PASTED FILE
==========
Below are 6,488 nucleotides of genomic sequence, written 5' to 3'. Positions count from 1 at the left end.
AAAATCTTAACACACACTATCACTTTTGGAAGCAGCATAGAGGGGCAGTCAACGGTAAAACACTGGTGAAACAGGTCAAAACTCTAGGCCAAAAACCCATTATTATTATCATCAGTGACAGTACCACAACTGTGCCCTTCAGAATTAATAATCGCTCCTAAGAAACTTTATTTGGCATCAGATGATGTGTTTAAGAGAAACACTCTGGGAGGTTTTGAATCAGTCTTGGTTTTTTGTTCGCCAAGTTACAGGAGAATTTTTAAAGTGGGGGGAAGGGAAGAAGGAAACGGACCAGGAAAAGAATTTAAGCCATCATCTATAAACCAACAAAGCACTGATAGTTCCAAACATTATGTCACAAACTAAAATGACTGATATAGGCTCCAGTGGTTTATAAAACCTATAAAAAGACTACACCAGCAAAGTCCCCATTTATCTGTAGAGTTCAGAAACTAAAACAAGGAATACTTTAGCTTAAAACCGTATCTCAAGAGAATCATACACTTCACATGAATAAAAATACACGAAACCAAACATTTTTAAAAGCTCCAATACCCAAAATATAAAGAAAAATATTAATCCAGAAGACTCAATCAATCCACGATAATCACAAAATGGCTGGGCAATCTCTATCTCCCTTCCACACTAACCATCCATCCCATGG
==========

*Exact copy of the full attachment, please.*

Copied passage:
Below are 6,488 nucleotides of genomic sequence, written 5' to 3'. Positions count from 1 at the left end.
AAAATCTTAACACACACTATCACTTTTGGAAGCAGCATAGAGGGGCAGTCAACGGTAAAACACTGGTGAAACAGGTCAAAACTCTAGGCCAAAAACCCATTATTATTATCATCAGTGACAGTACCACAACTGTGCCCTTCAGAATTAATAATCGCTCCTAAGAAACTTTATTTGGCATCAGATGATGTGTTTAAGAGAAACACTCTGGGAGGTTTTGAATCAGTCTTGGTTTTTTGTTCGCCAAGTTACAGGAGAATTTTTAAAGTGGGGGGAAGGGAAGAAGGAAACGGACCAGGAAAAGAATTTAAGCCATCATCTATAAACCAACAAAGCACTGATAGTTCCAAACATTATGTCACAAACTAAAATGACTGATATAGGCTCCAGTGGTTTATAAAACCTATAAAAAGACTACACCAGCAAAGTCCCCATTTATCTGTAGAGTTCAGAAACTAAAACAAGGAATACTTTAGCTTAAAACCGTATCTCAAGAGAATCATACACTTCACATGAATAAAAATACACGAAACCAAACATTTTTAAAAGCTCCAATACCCAAAATATAAAGAAAAATATTAATCCAGAAGACTCAATCAATCCACGATAATCACAAAATGGCTGGGCAATCTCTATCTCCCTTCCACACTAACCATCCATCCCATGG